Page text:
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Islam’s perspective on political development begins with the spiritual concept of the community of believers (the umma), their individual responsibility to community and to God. With this, other faith groups are not in dispute concerning their own spiritual communities.

In turn, the spiritual community of believers takes precedence over institutional structure within the Christian community. It is understood that the Holy Spirit– God’s breath and power– is upon all followers of Jesus and joins them together. The Passover Feast was Jesus’ last meal, emphasizing the scapegoat motif. Followers of Jesus ritually partake of that communal feast, and despite the Reformation of some 500 years ago that led to institutional splits, believers are still spiritually united in communion and identify with one another.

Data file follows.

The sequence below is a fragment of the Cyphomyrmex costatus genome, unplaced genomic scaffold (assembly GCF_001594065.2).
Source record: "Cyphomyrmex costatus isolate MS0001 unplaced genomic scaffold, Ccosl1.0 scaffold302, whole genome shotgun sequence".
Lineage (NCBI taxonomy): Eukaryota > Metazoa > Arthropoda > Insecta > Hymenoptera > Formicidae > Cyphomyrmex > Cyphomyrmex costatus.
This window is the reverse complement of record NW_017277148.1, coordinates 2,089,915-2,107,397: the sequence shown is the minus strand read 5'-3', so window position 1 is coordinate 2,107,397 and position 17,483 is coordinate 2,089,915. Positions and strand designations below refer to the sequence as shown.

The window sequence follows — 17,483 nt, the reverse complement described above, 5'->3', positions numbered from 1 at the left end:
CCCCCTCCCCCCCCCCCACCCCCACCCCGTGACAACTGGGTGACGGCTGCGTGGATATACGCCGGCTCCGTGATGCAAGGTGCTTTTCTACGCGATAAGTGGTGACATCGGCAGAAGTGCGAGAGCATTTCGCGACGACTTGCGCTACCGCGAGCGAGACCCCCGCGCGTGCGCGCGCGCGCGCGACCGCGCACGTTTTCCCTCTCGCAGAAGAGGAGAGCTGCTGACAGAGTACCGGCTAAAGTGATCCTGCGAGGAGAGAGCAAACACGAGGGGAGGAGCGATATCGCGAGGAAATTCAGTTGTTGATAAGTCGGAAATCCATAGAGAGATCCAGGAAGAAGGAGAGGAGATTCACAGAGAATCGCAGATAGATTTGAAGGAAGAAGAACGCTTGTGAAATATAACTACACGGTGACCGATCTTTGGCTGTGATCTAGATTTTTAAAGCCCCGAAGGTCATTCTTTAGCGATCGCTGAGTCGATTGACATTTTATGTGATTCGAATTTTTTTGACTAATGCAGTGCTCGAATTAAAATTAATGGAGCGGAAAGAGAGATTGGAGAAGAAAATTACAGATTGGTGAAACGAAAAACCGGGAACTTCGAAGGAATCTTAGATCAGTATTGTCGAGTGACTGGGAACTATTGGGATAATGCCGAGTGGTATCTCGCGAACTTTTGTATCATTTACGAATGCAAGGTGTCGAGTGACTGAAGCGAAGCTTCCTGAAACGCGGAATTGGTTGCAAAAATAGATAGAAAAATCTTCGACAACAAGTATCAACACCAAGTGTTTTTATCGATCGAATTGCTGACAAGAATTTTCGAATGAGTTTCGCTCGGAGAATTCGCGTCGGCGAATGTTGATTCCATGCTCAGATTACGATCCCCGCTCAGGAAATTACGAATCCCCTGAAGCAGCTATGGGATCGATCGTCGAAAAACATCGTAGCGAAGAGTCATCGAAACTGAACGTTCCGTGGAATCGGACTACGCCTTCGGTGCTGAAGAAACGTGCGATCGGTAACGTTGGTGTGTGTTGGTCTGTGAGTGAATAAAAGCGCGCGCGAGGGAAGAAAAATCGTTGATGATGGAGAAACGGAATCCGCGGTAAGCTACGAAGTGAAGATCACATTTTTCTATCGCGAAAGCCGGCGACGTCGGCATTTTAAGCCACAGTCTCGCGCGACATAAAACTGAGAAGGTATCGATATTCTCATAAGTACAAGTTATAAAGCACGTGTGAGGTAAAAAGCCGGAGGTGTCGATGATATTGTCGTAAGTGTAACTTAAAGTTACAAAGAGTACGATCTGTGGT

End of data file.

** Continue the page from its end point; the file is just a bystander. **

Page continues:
In antiquity it was the responsibility of the community to hand out justice. The five centuries up to now slowly evolved as there were attempts to put Godly principles into play politically, but the respective faith institutions became private personal affairs of conscience. The Holy Roman Empire had finally lost its grip.

The political Islamic perspective is that it is the responsibility of the state as the organizer of the community to promote and facilitate ethical behaviour prescribed in the Quran. It is a moral mission and activist posture to build with a divine role in the world.1

It has been said the Western perspective is that “political development is inversely related to religion in politics because secularism is a fundamental criterion of political development.”2 Mackenzie King might have disagreed. King started out longing to put an end to class conflict with a growing idea that the union of “religion, politics, and education” would best deliver reform. Ramsay Cook wrote that in the late nineteenth century King, shunning laissez-faire orthodoxy, had blended Calvinism [indicating the hand to the plow and not quitting?] and social reform producing a ‘religious liberalism.’ King’s aim for the Kingdom of God on earth ironically saw the development of the secular city.3 Industrialization and urbanization brought the end of many of the old ways of life and livelihood.